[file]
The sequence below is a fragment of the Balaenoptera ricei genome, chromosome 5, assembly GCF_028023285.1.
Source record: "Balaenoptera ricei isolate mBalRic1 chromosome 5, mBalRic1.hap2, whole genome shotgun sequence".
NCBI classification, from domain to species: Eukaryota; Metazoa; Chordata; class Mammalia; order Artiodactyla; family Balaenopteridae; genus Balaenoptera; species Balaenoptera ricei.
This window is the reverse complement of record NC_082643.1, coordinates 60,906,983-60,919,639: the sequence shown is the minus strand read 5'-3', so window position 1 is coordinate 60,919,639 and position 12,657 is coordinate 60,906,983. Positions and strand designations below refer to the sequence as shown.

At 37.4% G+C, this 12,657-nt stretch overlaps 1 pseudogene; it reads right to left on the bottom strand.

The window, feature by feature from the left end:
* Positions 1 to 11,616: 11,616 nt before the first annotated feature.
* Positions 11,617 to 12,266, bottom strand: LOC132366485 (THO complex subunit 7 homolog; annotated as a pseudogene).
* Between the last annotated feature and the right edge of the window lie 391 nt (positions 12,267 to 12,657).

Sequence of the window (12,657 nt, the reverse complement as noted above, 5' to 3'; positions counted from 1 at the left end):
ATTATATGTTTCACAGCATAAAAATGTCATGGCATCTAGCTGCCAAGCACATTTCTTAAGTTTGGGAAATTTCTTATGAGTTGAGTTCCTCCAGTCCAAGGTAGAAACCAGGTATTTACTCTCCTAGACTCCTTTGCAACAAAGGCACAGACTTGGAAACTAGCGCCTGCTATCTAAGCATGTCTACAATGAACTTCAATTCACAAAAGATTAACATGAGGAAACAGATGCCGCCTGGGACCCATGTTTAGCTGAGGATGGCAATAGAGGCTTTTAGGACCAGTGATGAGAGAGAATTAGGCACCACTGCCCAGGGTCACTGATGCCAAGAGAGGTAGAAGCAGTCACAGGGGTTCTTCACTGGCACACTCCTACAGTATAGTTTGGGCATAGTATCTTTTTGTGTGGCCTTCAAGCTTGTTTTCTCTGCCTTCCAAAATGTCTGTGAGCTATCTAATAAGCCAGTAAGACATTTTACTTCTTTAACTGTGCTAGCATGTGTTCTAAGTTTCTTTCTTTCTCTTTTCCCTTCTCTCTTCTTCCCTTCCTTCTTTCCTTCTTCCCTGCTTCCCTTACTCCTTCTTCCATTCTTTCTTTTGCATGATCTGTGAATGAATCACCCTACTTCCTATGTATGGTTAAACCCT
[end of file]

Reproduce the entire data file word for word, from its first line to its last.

The sequence below is a fragment of the Balaenoptera ricei genome, chromosome 5, assembly GCF_028023285.1.
Source record: "Balaenoptera ricei isolate mBalRic1 chromosome 5, mBalRic1.hap2, whole genome shotgun sequence".
NCBI classification, from domain to species: Eukaryota; Metazoa; Chordata; class Mammalia; order Artiodactyla; family Balaenopteridae; genus Balaenoptera; species Balaenoptera ricei.
This window is the reverse complement of record NC_082643.1, coordinates 60,906,983-60,919,639: the sequence shown is the minus strand read 5'-3', so window position 1 is coordinate 60,919,639 and position 12,657 is coordinate 60,906,983. Positions and strand designations below refer to the sequence as shown.

At 37.4% G+C, this 12,657-nt stretch overlaps 1 pseudogene; it reads right to left on the bottom strand.

The window, feature by feature from the left end:
* Positions 1 to 11,616: 11,616 nt before the first annotated feature.
* Positions 11,617 to 12,266, bottom strand: LOC132366485 (THO complex subunit 7 homolog; annotated as a pseudogene).
* Between the last annotated feature and the right edge of the window lie 391 nt (positions 12,267 to 12,657).

Sequence of the window (12,657 nt, the reverse complement as noted above, 5' to 3'; positions counted from 1 at the left end):
ATTATATGTTTCACAGCATAAAAATGTCATGGCATCTAGCTGCCAAGCACATTTCTTAAGTTTGGGAAATTTCTTATGAGTTGAGTTCCTCCAGTCCAAGGTAGAAACCAGGTATTTACTCTCCTAGACTCCTTTGCAACAAAGGCACAGACTTGGAAACTAGCGCCTGCTATCTAAGCATGTCTACAATGAACTTCAATTCACAAAAGATTAACATGAGGAAACAGATGCCGCCTGGGACCCATGTTTAGCTGAGGATGGCAATAGAGGCTTTTAGGACCAGTGATGAGAGAGAATTAGGCACCACTGCCCAGGGTCACTGATGCCAAGAGAGGTAGAAGCAGTCACAGGGGTTCTTCACTGGCACACTCCTACAGTATAGTTTGGGCATAGTATCTTTTTGTGTGGCCTTCAAGCTTGTTTTCTCTGCCTTCCAAAATGTCTGTGAGCTATCTAATAAGCCAGTAAGACATTTTACTTCTTTAACTGTGCTAGCATGTGTTCTAAGTTTCTTTCTTTCTCTTTTCCCTTCTCTCTTCTTCCCTTCCTTCTTTCCTTCTTCCCTGCTTCCCTTACTCCTTCTTCCATTCTTTCTTTTGCATGATCTGTGAATGAATCACCCTACTTCCTATGTATGGTTAAACCCT